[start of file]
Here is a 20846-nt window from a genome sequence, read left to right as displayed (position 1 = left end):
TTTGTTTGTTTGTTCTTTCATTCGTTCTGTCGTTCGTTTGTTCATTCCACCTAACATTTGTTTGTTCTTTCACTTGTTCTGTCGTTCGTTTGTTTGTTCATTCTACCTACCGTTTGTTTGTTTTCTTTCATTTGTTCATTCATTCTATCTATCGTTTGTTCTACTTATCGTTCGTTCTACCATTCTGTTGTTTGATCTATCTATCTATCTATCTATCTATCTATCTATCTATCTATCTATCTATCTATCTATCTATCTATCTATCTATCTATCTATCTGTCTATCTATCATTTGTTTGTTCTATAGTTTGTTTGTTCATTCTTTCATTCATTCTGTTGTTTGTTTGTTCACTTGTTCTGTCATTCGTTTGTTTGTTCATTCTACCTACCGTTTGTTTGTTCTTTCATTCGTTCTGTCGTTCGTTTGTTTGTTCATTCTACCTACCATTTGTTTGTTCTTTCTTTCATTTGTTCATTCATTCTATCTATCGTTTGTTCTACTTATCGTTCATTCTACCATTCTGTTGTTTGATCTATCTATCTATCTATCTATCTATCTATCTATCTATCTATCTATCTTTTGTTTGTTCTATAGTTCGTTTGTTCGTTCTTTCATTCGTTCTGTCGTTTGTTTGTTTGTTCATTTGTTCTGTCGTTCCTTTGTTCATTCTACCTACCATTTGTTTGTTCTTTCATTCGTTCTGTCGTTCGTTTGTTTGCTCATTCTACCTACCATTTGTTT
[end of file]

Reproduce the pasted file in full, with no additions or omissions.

Here is a 20846-nt window from a genome sequence, read left to right as displayed (position 1 = left end):
TTTGTTTGTTTGTTCTTTCATTCGTTCTGTCGTTCGTTTGTTCATTCCACCTAACATTTGTTTGTTCTTTCACTTGTTCTGTCGTTCGTTTGTTTGTTCATTCTACCTACCGTTTGTTTGTTTTCTTTCATTTGTTCATTCATTCTATCTATCGTTTGTTCTACTTATCGTTCGTTCTACCATTCTGTTGTTTGATCTATCTATCTATCTATCTATCTATCTATCTATCTATCTATCTATCTATCTATCTATCTATCTATCTATCTATCTATCTATCTGTCTATCTATCATTTGTTTGTTCTATAGTTTGTTTGTTCATTCTTTCATTCATTCTGTTGTTTGTTTGTTCACTTGTTCTGTCATTCGTTTGTTTGTTCATTCTACCTACCGTTTGTTTGTTCTTTCATTCGTTCTGTCGTTCGTTTGTTTGTTCATTCTACCTACCATTTGTTTGTTCTTTCTTTCATTTGTTCATTCATTCTATCTATCGTTTGTTCTACTTATCGTTCATTCTACCATTCTGTTGTTTGATCTATCTATCTATCTATCTATCTATCTATCTATCTATCTATCTATCTTTTGTTTGTTCTATAGTTCGTTTGTTCGTTCTTTCATTCGTTCTGTCGTTTGTTTGTTTGTTCATTTGTTCTGTCGTTCCTTTGTTCATTCTACCTACCATTTGTTTGTTCTTTCATTCGTTCTGTCGTTCGTTTGTTTGCTCATTCTACCTACCATTTGTTT